This section is a summary of Chapter 2.6.2, on Identification, Serological and other Tests, Vaccines and Diagnostic Biologicals, in OIE Manual of Standards for Diagnostic Tests and Vaccines (2000).
Brucellosis in pigs is a bacterial infection that, after an initial bacteraemia, causes chronic inflammatory lesions localized in the reproductive organs of both sexes, and in the bones. The infection in pigs is caused by Brucella suis biovar 1, 2 or 3. The disease caused by biovars 1 and 3 is similar, while that caused by biovar 2 differs from 1 and 3 in its host range, its limited geographical distribution and its pathology. Biovar 2 is rarely pathogenic for humans, whereas biovars 1 and 3 are highly pathogenic for humans. Porcine brucellosis is of widespread occurrence; generally, however, the prevalence is low, with the exception of South America and Southeast Asia, where the prevalence is higher. In some areas, B. suis infection has become established in wild or feral pigs. Diagnostic methods recommended for wild and feral pigs are the same as for domestic pigs. Various biovars of B. suis cause infections in animals other than pigs, such as reindeer, caribou, hares and various murine species. These are dealt with in an appendix at the end of this chapter.
Signs in sows include abortion at any stage of gestation and birth of dead or weakling piglets. In boars, the most prominent symptom is orchitis, and the secondary sex organs may be affected. There may be B. suis in the semen, sometimes in the absence of clinical signs. Transmission during copulation is more common than is the case with brucellosis in ruminants. In both sexes, bones, and especially joints and tendon sheaths, may be affected, causing lameness and sometimes paralysis. Pigs are susceptible to artificial infection with B. abortus and B. melitensis, but there are no reports of natural disease in pigs being caused by either of these organisms. In humans, the infection is usually confined to those who are occupationally exposed to pigs, and to laboratory workers. However, B. suis is capable of colonizing the bovine udder, causing serious human epidemics.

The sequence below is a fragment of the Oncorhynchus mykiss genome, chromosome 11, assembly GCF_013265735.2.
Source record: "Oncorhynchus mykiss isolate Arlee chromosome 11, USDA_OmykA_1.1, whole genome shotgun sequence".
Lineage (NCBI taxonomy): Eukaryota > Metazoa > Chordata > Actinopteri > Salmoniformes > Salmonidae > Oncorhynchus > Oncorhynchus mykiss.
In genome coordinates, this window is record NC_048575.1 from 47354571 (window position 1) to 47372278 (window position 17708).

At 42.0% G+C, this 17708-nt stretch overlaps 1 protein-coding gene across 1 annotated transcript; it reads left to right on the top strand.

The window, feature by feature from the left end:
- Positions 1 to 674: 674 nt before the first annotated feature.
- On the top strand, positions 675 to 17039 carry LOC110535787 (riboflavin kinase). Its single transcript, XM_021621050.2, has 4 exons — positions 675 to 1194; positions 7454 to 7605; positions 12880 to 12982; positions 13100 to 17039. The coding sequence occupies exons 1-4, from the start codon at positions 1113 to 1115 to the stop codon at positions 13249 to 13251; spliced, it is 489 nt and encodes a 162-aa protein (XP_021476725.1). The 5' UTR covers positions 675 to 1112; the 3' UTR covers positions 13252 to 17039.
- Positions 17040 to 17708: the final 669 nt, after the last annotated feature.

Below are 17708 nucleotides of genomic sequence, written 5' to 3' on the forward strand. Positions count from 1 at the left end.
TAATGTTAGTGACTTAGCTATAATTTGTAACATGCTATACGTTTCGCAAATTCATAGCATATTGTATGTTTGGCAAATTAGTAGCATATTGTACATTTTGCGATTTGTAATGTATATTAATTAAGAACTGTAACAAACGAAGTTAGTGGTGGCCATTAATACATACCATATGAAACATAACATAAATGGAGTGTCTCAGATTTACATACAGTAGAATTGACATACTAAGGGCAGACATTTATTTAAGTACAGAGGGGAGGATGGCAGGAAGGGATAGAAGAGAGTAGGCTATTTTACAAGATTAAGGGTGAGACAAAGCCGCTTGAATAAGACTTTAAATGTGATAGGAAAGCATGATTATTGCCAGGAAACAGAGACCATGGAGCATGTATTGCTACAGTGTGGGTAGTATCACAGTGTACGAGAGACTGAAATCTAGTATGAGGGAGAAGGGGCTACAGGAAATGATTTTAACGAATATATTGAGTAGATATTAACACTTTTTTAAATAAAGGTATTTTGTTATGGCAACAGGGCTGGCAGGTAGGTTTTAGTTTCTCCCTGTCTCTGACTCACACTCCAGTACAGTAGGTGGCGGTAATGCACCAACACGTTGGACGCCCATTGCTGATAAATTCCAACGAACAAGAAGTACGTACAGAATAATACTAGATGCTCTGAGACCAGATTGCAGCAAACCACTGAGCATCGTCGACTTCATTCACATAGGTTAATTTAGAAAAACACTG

B. suis is readily isolated from live pigs by culture of birth products, and from carcasses by culture of lymph nodes and organs. Selective media are available for culture of contaminated specimens. In nature, B. suis occurs invariably in the smooth phase - the appearance on solid medium is typical of smooth Brucellae. Biovars of porcine origin agglutinate with monospecific anti-A serum, and not with anti-M serum. Definite identification of species and biovars may be effected by phage lysis and biochemical tests, preferably carried out in specialized laboratories.
To date, no serological test has been shown to be reliable in routine diagnosis in individual pigs. For the identification of infected herds, the buffered Brucella antigen tests (BBAT), i.e. the buffered plate agglutination test and Rose Bengal plate agglutination test are more reliable in practice than are other conventional tests, such as complement fixation and standard agglutination tests, and are therefore recommended. The procedures for the BBAT are the same as those described in Chapter 2.3.1 of the OIE Manual, for bovine brucellosis. Other serological tests have also been developed, including indirect ELISA and competitive ELISA. The allergic skin test is also useful for identifying infected herds. In summary, it has been difficult to eliminate brucellosis in swine by test and removal, and a policy of slaughtering infected herds is preferred.